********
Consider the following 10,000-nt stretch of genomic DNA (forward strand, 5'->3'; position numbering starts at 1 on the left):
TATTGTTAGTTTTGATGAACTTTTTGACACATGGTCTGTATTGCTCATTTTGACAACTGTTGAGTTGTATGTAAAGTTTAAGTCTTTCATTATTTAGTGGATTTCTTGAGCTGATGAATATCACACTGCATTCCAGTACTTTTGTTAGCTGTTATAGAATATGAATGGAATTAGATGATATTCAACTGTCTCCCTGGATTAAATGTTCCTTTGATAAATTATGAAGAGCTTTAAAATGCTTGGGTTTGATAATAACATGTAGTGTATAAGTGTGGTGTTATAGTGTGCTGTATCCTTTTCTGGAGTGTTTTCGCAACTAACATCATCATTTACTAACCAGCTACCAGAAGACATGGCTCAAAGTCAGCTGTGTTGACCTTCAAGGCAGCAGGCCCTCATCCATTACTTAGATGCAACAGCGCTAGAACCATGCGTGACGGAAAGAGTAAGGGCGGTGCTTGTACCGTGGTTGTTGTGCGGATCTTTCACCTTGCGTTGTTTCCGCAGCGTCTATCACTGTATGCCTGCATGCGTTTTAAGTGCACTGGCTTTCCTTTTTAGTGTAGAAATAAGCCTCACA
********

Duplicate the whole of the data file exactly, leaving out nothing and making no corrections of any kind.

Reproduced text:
Consider the following 10,000-nt stretch of genomic DNA (forward strand, 5'->3'; position numbering starts at 1 on the left):
TATTGTTAGTTTTGATGAACTTTTTGACACATGGTCTGTATTGCTCATTTTGACAACTGTTGAGTTGTATGTAAAGTTTAAGTCTTTCATTATTTAGTGGATTTCTTGAGCTGATGAATATCACACTGCATTCCAGTACTTTTGTTAGCTGTTATAGAATATGAATGGAATTAGATGATATTCAACTGTCTCCCTGGATTAAATGTTCCTTTGATAAATTATGAAGAGCTTTAAAATGCTTGGGTTTGATAATAACATGTAGTGTATAAGTGTGGTGTTATAGTGTGCTGTATCCTTTTCTGGAGTGTTTTCGCAACTAACATCATCATTTACTAACCAGCTACCAGAAGACATGGCTCAAAGTCAGCTGTGTTGACCTTCAAGGCAGCAGGCCCTCATCCATTACTTAGATGCAACAGCGCTAGAACCATGCGTGACGGAAAGAGTAAGGGCGGTGCTTGTACCGTGGTTGTTGTGCGGATCTTTCACCTTGCGTTGTTTCCGCAGCGTCTATCACTGTATGCCTGCATGCGTTTTAAGTGCACTGGCTTTCCTTTTTAGTGTAGAAATAAGCCTCACA